Behold the Lamb: An Introduction to the Signs and Symbols of the Church

Ok. I have a number of similar reviews coming up. Basically, they’re books I’ve been wanting for my kids and happily received for Christmas. 🙂 First in line is Behold the Lamb: An Introduction to the Signs and Symbols of the Church by LCMS Deaconess and Editor Pam Nielsen.

Behold the Lamb Review

This is an excellent book, really highlighting Deac. Pam Nielsen’s ability to grasp and work with children and their religious instruction.

Behold the Lamb is a book for all ages. It introduces many of the most basic signs and symbols used in the historic church and ties them to the teaching of the Word. Ideal for family use or coffee table reference, watercolors and calligraphy let us feast our eyes even as we ask, “What are symbols?” (That’s literally a question that sets up the rest of the content.)

The book includes:

  • Symbols about God
  • Symbols about God the Father
  • Symbols of the Old Testament
  • Symbols of God the Son
  • The Cross (or should I say crosses! :))
  • The Holy Spirit
  • The Word of God
  • The Sacrament of Holy Baptism
  • The Office of the Keys
  • The Sacrament of the Altar
  • Prayers
  • Advent (including the seven O Antiphons)
  • Christmas
  • Epiphany
  • Symbols of our Lord’s Passion
  • Easter
  • Evangelists and Apostles (I really, really appreciate that these were included!)
  • Luther’s Rose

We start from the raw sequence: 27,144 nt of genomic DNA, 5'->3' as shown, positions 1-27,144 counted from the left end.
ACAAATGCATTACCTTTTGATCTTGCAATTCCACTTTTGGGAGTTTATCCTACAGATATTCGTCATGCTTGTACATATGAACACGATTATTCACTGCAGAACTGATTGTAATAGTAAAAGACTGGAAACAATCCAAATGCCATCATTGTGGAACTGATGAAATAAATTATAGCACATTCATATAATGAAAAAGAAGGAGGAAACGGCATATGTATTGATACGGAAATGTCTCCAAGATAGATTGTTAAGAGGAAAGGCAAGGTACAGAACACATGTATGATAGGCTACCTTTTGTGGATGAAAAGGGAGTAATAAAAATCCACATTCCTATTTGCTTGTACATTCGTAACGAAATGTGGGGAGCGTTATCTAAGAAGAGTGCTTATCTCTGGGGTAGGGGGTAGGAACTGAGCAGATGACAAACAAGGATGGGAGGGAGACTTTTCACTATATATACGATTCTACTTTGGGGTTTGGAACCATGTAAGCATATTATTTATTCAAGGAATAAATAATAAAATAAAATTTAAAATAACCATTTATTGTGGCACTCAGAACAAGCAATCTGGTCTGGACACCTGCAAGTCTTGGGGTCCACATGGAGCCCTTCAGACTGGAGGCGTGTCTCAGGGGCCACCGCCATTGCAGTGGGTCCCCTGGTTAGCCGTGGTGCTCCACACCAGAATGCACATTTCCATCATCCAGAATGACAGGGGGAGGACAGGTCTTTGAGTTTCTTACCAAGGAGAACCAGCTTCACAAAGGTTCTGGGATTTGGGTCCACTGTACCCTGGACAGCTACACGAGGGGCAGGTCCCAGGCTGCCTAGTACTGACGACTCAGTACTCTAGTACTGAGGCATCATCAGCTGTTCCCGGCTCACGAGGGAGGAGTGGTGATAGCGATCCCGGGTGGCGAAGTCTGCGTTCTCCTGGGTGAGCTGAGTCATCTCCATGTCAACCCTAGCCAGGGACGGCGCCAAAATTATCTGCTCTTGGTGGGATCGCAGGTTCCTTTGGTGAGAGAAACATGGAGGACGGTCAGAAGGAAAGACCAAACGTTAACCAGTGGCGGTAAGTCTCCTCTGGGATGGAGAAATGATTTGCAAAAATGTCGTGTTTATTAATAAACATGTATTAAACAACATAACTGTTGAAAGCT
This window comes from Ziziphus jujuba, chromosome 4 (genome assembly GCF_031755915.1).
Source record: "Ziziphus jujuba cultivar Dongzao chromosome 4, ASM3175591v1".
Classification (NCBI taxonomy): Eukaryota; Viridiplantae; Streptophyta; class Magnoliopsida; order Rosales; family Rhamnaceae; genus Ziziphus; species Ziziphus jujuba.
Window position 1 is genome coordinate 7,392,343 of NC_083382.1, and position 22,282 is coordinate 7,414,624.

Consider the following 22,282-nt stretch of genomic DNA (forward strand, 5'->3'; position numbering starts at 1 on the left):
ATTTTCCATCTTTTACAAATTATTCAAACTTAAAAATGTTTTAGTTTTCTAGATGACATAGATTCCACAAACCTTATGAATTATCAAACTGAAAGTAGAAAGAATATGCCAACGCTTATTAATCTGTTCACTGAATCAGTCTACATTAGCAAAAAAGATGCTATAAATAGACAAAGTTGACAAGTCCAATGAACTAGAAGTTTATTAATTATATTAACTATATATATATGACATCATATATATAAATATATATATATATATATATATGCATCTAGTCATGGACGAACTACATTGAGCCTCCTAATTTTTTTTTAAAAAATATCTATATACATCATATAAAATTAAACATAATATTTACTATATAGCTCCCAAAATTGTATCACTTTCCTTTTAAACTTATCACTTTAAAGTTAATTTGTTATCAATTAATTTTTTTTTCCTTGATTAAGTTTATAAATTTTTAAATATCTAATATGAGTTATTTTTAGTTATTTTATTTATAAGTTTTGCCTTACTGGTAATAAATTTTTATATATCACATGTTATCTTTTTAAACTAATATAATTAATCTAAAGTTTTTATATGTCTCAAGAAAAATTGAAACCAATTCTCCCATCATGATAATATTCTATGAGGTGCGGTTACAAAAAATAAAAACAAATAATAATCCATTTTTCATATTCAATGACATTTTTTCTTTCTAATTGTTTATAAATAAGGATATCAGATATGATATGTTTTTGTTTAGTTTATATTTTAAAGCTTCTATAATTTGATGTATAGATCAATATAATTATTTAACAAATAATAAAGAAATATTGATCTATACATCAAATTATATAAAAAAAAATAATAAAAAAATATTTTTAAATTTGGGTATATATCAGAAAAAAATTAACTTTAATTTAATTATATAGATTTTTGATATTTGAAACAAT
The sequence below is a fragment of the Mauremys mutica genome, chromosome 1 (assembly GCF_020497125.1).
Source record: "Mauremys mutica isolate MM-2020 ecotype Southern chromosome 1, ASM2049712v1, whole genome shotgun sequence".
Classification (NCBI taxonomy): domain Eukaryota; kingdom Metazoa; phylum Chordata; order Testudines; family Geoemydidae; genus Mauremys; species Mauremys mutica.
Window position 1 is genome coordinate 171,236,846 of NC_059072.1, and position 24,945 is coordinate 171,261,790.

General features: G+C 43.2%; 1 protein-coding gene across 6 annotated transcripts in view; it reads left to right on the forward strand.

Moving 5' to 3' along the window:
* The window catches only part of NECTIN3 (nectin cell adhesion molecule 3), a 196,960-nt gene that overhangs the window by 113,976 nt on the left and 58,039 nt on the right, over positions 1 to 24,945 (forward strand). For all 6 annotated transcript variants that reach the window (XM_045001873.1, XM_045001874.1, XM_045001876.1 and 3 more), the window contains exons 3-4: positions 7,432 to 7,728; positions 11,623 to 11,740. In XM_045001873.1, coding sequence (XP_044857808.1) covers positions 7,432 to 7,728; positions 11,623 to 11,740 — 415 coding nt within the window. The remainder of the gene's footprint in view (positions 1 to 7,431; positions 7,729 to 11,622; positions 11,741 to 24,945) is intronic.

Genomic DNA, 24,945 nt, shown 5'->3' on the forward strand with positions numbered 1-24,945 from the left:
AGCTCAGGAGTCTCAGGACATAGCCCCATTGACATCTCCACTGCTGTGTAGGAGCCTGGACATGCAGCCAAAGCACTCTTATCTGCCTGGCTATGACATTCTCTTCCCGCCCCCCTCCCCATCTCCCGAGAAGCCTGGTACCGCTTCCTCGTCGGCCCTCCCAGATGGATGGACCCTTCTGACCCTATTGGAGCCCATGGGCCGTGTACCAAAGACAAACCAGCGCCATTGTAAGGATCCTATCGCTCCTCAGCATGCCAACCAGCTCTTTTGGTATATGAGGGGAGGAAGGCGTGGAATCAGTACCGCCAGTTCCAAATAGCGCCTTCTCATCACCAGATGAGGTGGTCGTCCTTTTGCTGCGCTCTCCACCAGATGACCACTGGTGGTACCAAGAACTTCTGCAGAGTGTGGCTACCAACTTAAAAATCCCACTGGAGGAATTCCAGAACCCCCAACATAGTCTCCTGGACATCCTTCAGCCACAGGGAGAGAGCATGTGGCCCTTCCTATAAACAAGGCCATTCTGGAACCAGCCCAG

The signs and symbols are informative and reflective, but neither exhaustive or exhausting. Vocabulary terms include sacrifice, altar, sacraments, triune, nave, nimbus (so some art words), ICHTHUS, etc. Solid terms that anyone from elementary age on can learn and master, mostly common with a few more specialized inclusions. Really, the glossary in the back makes a very helpful list of vocabulary for kids, catechumens, and other new members to learn.

Some liturgical and church year elements are treated briefly, and things such as paraments and vestments are explained.

Lutherans will particularly appreciate the holistic nature of each treatment: introductory, yes, but still substantial. There are definite catechetical elements, such as treating all six chief parts (law, creed, prayer, Baptism, Lord’s Supper, Office of the Keys) and the Gospel is well proclaimed.

Overall, it’s just a wonderful tool to walk through many of the major elements of historic Christianity. Great for elementary through adult introduction, catechumen instruction, new member classes, baptismal gifts, church libraries, family devotions, and coffee tables. Perhaps best enjoyed with two similar books, to be reviewed throughout this week. 🙂

Happy reading & writing!

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